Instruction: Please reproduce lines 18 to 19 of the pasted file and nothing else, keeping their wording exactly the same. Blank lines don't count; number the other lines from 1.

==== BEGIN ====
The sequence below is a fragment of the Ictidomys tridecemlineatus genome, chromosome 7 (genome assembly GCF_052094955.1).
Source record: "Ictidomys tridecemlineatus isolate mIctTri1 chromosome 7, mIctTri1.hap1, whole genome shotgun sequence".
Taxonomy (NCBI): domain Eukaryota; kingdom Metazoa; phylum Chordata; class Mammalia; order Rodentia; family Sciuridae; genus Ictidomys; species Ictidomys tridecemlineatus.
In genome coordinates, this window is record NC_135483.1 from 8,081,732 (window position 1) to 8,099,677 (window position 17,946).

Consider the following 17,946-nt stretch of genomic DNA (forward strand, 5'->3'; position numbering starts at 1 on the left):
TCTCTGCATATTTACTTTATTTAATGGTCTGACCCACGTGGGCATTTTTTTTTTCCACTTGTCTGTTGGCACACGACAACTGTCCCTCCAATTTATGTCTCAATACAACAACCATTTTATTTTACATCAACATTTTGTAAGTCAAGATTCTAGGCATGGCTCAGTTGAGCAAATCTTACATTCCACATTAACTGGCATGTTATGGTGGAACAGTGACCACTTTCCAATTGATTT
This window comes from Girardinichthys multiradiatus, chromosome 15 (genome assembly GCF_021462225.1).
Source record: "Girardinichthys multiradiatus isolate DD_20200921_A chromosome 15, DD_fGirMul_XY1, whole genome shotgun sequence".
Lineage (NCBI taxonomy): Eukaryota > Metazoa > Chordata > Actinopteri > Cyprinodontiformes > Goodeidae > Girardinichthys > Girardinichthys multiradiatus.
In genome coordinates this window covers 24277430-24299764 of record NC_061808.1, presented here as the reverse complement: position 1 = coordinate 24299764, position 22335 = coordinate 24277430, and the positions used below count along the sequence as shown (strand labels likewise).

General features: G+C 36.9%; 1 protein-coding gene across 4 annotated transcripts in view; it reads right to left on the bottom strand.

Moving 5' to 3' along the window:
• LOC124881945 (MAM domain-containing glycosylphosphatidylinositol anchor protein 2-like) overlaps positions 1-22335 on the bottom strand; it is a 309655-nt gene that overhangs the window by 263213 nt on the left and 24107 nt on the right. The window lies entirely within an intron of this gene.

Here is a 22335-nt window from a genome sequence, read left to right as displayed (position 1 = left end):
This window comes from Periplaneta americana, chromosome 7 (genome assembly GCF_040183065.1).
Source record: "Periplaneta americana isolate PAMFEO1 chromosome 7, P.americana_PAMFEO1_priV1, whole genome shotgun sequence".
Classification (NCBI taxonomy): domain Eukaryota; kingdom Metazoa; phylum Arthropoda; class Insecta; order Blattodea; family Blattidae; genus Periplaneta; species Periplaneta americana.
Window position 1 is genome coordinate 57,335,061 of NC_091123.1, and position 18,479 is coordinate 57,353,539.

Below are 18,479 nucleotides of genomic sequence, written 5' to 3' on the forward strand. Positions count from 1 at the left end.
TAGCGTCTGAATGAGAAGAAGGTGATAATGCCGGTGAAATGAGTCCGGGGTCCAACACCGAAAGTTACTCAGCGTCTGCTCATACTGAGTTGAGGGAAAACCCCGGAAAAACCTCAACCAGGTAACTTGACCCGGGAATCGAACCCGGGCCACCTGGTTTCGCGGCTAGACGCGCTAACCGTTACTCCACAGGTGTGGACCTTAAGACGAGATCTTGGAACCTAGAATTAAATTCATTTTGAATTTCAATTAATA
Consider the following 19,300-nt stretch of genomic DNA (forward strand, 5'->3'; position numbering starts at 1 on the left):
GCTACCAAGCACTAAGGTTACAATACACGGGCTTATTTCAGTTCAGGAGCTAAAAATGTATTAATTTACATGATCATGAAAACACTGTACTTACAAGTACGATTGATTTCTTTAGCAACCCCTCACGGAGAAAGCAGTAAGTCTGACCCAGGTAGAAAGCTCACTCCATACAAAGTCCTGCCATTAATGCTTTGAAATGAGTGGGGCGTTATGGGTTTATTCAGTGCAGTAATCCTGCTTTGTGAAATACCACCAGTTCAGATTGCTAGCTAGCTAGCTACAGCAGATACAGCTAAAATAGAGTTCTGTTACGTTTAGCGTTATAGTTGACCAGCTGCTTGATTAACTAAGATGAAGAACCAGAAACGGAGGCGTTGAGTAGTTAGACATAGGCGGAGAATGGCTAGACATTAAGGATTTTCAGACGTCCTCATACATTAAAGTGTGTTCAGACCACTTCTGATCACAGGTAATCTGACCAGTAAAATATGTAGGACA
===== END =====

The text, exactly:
Window position 1 is genome coordinate 57,335,061 of NC_091123.1, and position 18,479 is coordinate 57,353,539.

Below are 18,479 nucleotides of genomic sequence, written 5' to 3' on the forward strand. Positions count from 1 at the left end.